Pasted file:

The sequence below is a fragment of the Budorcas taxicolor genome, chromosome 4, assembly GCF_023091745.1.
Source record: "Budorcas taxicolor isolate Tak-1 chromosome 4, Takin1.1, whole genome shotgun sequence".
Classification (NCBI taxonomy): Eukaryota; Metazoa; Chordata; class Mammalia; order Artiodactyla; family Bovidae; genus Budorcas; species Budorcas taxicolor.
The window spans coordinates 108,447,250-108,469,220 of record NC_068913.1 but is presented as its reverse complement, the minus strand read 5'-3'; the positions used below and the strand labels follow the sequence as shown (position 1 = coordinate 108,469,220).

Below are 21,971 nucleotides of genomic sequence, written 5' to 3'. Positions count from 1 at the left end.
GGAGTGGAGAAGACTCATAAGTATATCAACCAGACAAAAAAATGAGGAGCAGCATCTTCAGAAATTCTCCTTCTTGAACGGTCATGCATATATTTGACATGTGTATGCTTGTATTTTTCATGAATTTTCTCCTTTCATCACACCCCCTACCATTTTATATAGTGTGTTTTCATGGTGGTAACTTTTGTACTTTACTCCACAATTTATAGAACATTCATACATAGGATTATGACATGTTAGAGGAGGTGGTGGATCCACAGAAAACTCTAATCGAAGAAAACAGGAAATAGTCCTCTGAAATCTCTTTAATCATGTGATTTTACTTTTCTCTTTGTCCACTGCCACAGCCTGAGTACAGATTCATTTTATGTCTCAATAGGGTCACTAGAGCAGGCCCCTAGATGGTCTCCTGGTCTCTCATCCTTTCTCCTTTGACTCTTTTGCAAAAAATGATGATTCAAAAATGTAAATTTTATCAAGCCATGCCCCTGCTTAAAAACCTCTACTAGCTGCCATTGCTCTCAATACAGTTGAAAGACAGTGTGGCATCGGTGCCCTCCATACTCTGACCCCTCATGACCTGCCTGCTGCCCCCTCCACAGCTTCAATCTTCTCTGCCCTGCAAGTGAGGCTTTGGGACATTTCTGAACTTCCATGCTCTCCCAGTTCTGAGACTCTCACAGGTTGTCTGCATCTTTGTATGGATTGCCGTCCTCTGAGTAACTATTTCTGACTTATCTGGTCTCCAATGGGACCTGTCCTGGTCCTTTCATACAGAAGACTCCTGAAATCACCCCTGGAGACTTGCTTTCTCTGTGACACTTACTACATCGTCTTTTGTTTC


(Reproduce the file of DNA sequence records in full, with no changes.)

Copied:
The sequence below is a fragment of the Budorcas taxicolor genome, chromosome 4, assembly GCF_023091745.1.
Source record: "Budorcas taxicolor isolate Tak-1 chromosome 4, Takin1.1, whole genome shotgun sequence".
Classification (NCBI taxonomy): Eukaryota; Metazoa; Chordata; class Mammalia; order Artiodactyla; family Bovidae; genus Budorcas; species Budorcas taxicolor.
The window spans coordinates 108,447,250-108,469,220 of record NC_068913.1 but is presented as its reverse complement, the minus strand read 5'-3'; the positions used below and the strand labels follow the sequence as shown (position 1 = coordinate 108,469,220).

Below are 21,971 nucleotides of genomic sequence, written 5' to 3'. Positions count from 1 at the left end.
GGAGTGGAGAAGACTCATAAGTATATCAACCAGACAAAAAAATGAGGAGCAGCATCTTCAGAAATTCTCCTTCTTGAACGGTCATGCATATATTTGACATGTGTATGCTTGTATTTTTCATGAATTTTCTCCTTTCATCACACCCCCTACCATTTTATATAGTGTGTTTTCATGGTGGTAACTTTTGTACTTTACTCCACAATTTATAGAACATTCATACATAGGATTATGACATGTTAGAGGAGGTGGTGGATCCACAGAAAACTCTAATCGAAGAAAACAGGAAATAGTCCTCTGAAATCTCTTTAATCATGTGATTTTACTTTTCTCTTTGTCCACTGCCACAGCCTGAGTACAGATTCATTTTATGTCTCAATAGGGTCACTAGAGCAGGCCCCTAGATGGTCTCCTGGTCTCTCATCCTTTCTCCTTTGACTCTTTTGCAAAAAATGATGATTCAAAAATGTAAATTTTATCAAGCCATGCCCCTGCTTAAAAACCTCTACTAGCTGCCATTGCTCTCAATACAGTTGAAAGACAGTGTGGCATCGGTGCCCTCCATACTCTGACCCCTCATGACCTGCCTGCTGCCCCCTCCACAGCTTCAATCTTCTCTGCCCTGCAAGTGAGGCTTTGGGACATTTCTGAACTTCCATGCTCTCCCAGTTCTGAGACTCTCACAGGTTGTCTGCATCTTTGTATGGATTGCCGTCCTCTGAGTAACTATTTCTGACTTATCTGGTCTCCAATGGGACCTGTCCTGGTCCTTTCATACAGAAGACTCCTGAAATCACCCCTGGAGACTTGCTTTCTCTGTGACACTTACTACATCGTCTTTTGTTTC